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Road Test

 

Renault Megane Coupe-Cabriolet


by Stephen Walker


25th October, 2006

 

Renault Megane Coupe-Cabriolet 
Location: Katoomba NSW 
 
Click on the image for a larger view

The next big thing in Australia's highly successful automotive market is the compact sized coupe cabriolet. The Peugeot 307 CC currently dominates this exciting 4-seater market. Although Renault has gained a good slice of the growing market over the last couple of years with their Megane coupe-cabriolet. Others players are coming into the market with their take on the superb convertible-coupe concept. General Motors, who used to market Australia's best selling convertible (the Astra) have had their European-built Astra TwinTop in European showrooms since mid-year. Ford have their Focus due for release in Europe later this year. Whilst Volkswagen have their new Eos on the European market already, ahead of its Australian release at next year's Melbourne Motor Show. No doubt they will all want their share of the existing small market. But this small market is bound to expand still further due to the increased interest being focused by the big European car companies and because of the increased range of products on offer.

Of course, the attraction of this type of car is the easily achieved conversion to a stylish convertible for the warmer days (and nights) of summer and the readily acceptable warmth of a coupe when the weather isn't so appealing. The concept of a electrically operated 'fold-away' metal roof is a superb idea. The ready acceptance of the concept is why the market is growing!

Other attractions for this type of vehicle are the reasonable prices (which are bound to remain competitive given the increasing number of players) and the economical running costs of the 4-cylinder engines fitted to cars in this market (although VW will offer a 3.2 litre V6 in the Eos).

Renault Megane Coupe-Cabriolet 
Location: Lithgow NSW 
 
Click on the image for a larger view

Access to/from the back seat of the Renault Megane is quite reasonable for the mobile amongst us. Legroom in the rear is just sufficient for average sized adults. Boot space is adequate for this type of car. Sure you get more boot space in a similar sized hatchback, but the hatchback doesn't have a collapsible hardtop. So this type of vehicle is a compromise, but oh what a compromise!

The top goes up or down in less than 30 seconds. It is operated by a switch and upon completion of either the up or down movement an audible tone signals the completion of the task. All windows are electrically operated, which is normal in this class of vehicle.

The comfort level is good. Although, the back seat is for two passengers, not three. The back seat is tight for room. As such, medium sized adults will be provided with just sufficient space. Whilst tall adults will find a lack of leg space somewhat uncomfortable. Front seat occupants will never complain though! The front seats offer a pleasing level of comfort. In fact, as a two occupant car, the Renault Megane is a very pleasing ride. Benefits for the driver include an adjustable (for height and reach) leather covered steering wheel, driver's seat lumbar adjustment, cruise control with speed limiter and power steering. All occupants will appreciate the climate control air conditioning, the 'see-me-home' lights and the 'sun blind'.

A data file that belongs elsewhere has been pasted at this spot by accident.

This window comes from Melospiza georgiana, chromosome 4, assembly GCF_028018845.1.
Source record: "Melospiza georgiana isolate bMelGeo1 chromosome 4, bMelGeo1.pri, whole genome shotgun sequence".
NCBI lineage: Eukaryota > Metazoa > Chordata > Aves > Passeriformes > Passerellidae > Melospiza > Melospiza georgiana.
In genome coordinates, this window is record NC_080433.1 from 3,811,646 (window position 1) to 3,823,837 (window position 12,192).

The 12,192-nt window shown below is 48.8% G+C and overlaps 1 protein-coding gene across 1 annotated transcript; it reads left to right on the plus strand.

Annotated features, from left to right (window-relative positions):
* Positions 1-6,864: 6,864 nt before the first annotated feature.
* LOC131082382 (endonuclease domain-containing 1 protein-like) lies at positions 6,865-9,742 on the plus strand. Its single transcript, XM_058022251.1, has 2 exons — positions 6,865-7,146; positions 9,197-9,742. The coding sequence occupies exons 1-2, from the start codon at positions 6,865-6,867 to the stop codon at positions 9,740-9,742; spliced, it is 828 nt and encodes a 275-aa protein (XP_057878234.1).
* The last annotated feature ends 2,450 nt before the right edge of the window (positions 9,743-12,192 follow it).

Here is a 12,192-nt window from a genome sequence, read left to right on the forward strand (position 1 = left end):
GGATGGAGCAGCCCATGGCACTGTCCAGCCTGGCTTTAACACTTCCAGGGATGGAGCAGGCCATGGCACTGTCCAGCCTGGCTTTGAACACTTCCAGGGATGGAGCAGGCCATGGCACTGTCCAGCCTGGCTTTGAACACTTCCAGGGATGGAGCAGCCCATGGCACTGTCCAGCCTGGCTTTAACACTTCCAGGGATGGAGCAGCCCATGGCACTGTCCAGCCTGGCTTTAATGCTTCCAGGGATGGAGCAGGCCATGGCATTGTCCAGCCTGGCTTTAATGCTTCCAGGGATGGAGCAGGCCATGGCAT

On the road, the Megane coupe-cabriolet performs well. Power is supplied by a 2-litre 4-cylinder engine which provides 98.5 kW of power at 5,500 rpm and a handy 191 Nm of torque at 3,750 rpm. Renault have a reputation for good handling and superb steering. The Megane coupe-cabriolet lived up to expectations in this department. It is a satisfying car on the road, particularly with the top up. We discovered this during our time with the car on the outer fringes of the Blue Mountains around Lithgow and Oberon in NSW.

The only problem we noticed with the Megane coupe-cabriolet was the cowl shake. Numerous convertibles suffer this age-old problem, but not all. The fact that the Renault coupe-cabrio provided this intrusive objection is disappointing. But Renault aren't alone in offering this irritation and we can say there are more expensive cars on the road with worse cowl shake than the Megane coupe-cabriolet. But that may not be any consolation.

Renault Megane Coupe-Cabriolet 
Location: Oberon NSW 
 
Click on the image for a larger view

To offset this problem, Renault offers a very pleasing aspect .... the convertible side of the equation has lots of style. And it's this side of the car which probably sells the concept. In this regard we expect many folks will be forgiving of the cowl shake.

Current price (RRP) for the Megane coupe-cabriolet is $48,990 for the manual (it's a very good to use 6- speed manual) and $51,490 for the automatic (it's a 4-speed auto).

To conclude, one must say that driving the Renault Megane coupe-cabriolet is an unqualified feeling of satisfaction, providing you are willing to accept the inherent cowl shake which is evident in many convertibles ..... but not all!

On that basis, the Renault Megane coupe-cabriolet doesn't make it to the top of the class. But none-the-less, it offers plenty of style with good driving dynamics and it is sure to please many drivers.


Click on any image for a larger view





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